He was just begging for a picture so I paddled back and snuck around the corner to get the shot above… zoomed in, of course.  They are big and a little scary-looking, aren’t they?  I mean, look at those eyes!  Suddenly, he started to stir and I thought, “My god, he thinks I’m a cat and is going to wrap those talons around my fully exposed neck”.  I reached for my paddle but, as it turns out, he went flying in the opposite direction.  In my attempt to defend myself, I probably missed the best flying shot but the one below isn’t bad. 

Check out that wing span! 

During the day, we saw several flocks of ducks… mamas with their little ducklings.  Or maybe it was the fathers.  I don’t know.  I shouldn’t assume.  There are more stay-at-home dads than there used to be and that is just fine by me.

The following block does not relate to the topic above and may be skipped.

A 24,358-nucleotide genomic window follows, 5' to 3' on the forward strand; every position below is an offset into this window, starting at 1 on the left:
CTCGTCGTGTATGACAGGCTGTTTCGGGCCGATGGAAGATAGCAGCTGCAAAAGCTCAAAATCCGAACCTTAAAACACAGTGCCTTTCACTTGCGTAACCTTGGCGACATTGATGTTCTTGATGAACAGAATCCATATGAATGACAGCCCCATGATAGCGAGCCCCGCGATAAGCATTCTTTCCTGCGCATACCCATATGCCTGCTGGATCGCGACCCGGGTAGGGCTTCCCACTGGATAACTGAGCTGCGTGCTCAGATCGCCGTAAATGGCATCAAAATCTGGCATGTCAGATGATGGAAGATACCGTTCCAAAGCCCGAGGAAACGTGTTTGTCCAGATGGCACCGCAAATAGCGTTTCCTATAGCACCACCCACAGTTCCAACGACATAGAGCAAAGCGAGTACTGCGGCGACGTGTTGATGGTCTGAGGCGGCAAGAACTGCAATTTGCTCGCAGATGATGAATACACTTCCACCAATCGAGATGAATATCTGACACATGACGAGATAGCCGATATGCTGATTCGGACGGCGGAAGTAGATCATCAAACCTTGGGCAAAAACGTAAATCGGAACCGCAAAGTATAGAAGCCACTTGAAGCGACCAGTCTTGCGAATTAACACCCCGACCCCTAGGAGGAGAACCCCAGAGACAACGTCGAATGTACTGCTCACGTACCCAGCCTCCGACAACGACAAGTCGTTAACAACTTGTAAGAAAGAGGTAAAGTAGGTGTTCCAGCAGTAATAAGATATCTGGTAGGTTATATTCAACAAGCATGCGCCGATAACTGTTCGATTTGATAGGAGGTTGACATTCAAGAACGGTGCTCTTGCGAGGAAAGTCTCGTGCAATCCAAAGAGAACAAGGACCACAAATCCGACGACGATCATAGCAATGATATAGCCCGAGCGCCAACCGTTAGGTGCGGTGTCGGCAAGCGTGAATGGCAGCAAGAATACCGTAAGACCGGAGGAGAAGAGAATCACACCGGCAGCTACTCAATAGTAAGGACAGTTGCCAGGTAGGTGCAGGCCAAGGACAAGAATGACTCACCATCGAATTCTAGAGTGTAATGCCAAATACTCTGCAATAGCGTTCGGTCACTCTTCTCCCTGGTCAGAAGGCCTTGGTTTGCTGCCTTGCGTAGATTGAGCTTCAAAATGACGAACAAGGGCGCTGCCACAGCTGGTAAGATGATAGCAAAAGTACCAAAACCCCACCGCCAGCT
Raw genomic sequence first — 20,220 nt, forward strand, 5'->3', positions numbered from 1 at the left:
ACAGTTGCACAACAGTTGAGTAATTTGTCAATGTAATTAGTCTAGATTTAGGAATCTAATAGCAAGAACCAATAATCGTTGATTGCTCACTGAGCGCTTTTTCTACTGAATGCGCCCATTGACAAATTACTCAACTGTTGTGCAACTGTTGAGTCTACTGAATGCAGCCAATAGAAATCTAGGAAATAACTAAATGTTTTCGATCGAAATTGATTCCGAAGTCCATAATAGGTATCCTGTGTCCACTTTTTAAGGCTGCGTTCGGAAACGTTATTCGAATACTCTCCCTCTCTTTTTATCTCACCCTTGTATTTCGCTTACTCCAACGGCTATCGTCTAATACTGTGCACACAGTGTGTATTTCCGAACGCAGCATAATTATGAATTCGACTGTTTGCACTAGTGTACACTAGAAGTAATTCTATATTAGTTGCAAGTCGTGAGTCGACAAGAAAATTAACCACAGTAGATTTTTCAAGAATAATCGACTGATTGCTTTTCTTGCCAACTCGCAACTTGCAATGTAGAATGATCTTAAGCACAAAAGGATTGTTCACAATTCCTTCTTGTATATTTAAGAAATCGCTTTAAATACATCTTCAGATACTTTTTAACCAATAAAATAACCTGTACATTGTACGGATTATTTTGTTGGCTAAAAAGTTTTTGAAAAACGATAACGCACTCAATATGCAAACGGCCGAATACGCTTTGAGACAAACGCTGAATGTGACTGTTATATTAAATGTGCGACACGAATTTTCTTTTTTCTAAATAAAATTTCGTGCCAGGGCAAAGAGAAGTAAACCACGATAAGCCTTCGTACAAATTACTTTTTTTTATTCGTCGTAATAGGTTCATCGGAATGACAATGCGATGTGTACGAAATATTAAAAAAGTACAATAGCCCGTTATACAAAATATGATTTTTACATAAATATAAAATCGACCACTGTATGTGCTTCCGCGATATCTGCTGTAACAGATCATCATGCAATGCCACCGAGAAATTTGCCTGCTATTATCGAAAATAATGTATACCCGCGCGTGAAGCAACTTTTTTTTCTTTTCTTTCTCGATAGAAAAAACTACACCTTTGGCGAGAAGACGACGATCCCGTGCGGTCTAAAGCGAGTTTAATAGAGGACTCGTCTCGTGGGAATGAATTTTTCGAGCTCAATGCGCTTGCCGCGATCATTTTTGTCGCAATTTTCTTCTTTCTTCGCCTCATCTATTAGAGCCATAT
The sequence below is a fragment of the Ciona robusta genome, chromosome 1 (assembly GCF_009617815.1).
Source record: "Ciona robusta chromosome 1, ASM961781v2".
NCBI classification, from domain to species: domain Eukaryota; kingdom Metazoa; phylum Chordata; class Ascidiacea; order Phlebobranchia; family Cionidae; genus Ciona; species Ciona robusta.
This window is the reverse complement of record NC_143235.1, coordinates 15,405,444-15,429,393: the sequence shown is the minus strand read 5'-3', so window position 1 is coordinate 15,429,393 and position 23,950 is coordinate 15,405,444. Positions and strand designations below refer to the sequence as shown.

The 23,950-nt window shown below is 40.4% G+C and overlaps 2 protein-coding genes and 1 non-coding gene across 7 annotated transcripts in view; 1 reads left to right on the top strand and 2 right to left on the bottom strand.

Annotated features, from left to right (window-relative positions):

This one is a flock of Merganser ducks.  All together now… Awwww!  Aren’t they cute?  I love there little tufts of unruly hair in the back. 

Next up is a couple of deer that were drinking along the water as we came around a bend in the river.  They didn’t stick around for long but they also didn’t seem to worry too much about us.  Deer sightings are pretty common for this remote area of NB. 

The wildlife highlight of the day… the hinterland who’s who moment, if you will… was another flock of lings.  My mom, sister, 5-year-old cousin and I were lagging behind the rest of the boats.  We had noticed a flock of ducklings quite a bit behind us on the water.  We joked, we laughed, and kept on floating, and then I heard something behind me… the ducklings caught up with us!  They came right up beside the boat and, believe it or not, stuck right there beside us for a full five minutes. 

I snapped multiple pics… here are a few.  It was a great end to our wildlife-a-rific day. 

My five-year-old cousin Matthew was particularly intrigued and wanting to feed them to keep them around. 

Not sure Twizzlers are the answer there, Matt, but I guess it’s worth a try.